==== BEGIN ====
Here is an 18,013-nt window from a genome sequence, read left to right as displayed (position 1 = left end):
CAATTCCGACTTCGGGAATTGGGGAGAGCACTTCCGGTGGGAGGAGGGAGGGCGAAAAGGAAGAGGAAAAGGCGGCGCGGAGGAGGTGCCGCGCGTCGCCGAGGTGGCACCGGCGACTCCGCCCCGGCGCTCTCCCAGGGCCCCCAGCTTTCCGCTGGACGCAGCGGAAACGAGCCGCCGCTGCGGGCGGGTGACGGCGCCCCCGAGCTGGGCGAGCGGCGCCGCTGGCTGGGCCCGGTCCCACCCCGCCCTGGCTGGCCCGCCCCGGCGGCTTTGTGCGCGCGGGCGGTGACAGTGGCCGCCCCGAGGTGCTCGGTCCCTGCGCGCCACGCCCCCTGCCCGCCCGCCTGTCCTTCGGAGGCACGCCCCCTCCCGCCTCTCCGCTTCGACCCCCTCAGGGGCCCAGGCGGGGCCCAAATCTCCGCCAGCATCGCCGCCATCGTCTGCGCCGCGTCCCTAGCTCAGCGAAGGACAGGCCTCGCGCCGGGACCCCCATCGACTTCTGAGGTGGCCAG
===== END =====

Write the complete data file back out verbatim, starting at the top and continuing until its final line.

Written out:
Here is an 18,013-nt window from a genome sequence, read left to right as displayed (position 1 = left end):
CAATTCCGACTTCGGGAATTGGGGAGAGCACTTCCGGTGGGAGGAGGGAGGGCGAAAAGGAAGAGGAAAAGGCGGCGCGGAGGAGGTGCCGCGCGTCGCCGAGGTGGCACCGGCGACTCCGCCCCGGCGCTCTCCCAGGGCCCCCAGCTTTCCGCTGGACGCAGCGGAAACGAGCCGCCGCTGCGGGCGGGTGACGGCGCCCCCGAGCTGGGCGAGCGGCGCCGCTGGCTGGGCCCGGTCCCACCCCGCCCTGGCTGGCCCGCCCCGGCGGCTTTGTGCGCGCGGGCGGTGACAGTGGCCGCCCCGAGGTGCTCGGTCCCTGCGCGCCACGCCCCCTGCCCGCCCGCCTGTCCTTCGGAGGCACGCCCCCTCCCGCCTCTCCGCTTCGACCCCCTCAGGGGCCCAGGCGGGGCCCAAATCTCCGCCAGCATCGCCGCCATCGTCTGCGCCGCGTCCCTAGCTCAGCGAAGGACAGGCCTCGCGCCGGGACCCCCATCGACTTCTGAGGTGGCCAG